The new law amends the federal bankruptcy code to allow a Subchapter V debtor to apply to the bankruptcy court for a PPP loan to help cover payroll, rent and utilities. If the money is used for those purposes, the loan may be forgiven or, if not, may be treated as a “superpriority” administrative expense, which means it can be paid off ahead of other debts. The loan may also be repaid under the Subchapter V plan of organization approved by the bankruptcy court.
CARES II provides further rent relief to small businesses in Subchapter V. It adds an additional 60 days to the existing 60-day grace period within which a debtor must begin paying rent, as long as the debtor has experienced “a material financial hardship due, directly or indirectly,” to the effects of the pandemic. CARES II also allows post-petition rent arrearages to be paid over the course of the reorganization plan, rather than requiring them to be paid in a lump sum prior to plan approval.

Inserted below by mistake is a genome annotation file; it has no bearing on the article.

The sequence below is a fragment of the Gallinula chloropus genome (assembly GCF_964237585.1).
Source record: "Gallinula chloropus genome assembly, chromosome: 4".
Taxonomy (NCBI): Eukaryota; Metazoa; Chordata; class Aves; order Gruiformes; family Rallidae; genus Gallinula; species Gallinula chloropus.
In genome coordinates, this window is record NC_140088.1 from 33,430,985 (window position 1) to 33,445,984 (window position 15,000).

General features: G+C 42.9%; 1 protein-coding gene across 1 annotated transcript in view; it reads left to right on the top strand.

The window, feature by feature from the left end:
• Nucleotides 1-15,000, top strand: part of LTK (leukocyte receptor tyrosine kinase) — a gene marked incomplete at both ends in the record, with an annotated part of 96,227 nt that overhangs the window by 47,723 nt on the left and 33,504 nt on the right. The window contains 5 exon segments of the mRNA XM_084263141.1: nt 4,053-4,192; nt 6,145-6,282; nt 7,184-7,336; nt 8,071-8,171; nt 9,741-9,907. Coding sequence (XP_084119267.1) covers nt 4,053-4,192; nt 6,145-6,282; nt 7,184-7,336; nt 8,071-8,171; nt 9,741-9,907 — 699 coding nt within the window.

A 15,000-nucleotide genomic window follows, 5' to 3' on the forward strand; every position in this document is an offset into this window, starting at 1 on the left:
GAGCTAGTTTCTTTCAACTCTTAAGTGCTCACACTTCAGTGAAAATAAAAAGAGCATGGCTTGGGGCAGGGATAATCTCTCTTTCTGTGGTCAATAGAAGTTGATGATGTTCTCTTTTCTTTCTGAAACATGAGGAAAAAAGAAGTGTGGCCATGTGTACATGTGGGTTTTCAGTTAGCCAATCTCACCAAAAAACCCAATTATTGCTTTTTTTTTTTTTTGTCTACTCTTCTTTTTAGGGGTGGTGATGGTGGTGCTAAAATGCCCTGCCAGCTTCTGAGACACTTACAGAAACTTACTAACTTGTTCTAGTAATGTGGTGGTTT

Another change is to give Subchapter V debtors additional time to decide whether to assume or reject a lease. The period is now 210 days — up from 120 days — with a potential 90-day extension. This helps small businesses avoid having to make quick, possibly bad, decisions about whether to close stores during the uncertain economic environment caused by the COVID pandemic.
The experienced Georgia attorneys at Rountree Leitman & Klein LLC, in Atlanta guide small businesses through the Subchapter V bankruptcy process. Call us at 404-737-9623 or contact us online for a free consultation.
Rountree Leitman & Klein, LLC's blog is a resource provided to clients, prospective clients, and colleagues that discusses issues related to Personal Bankruptcy, Business Bankruptcy, Collections, and Litigation.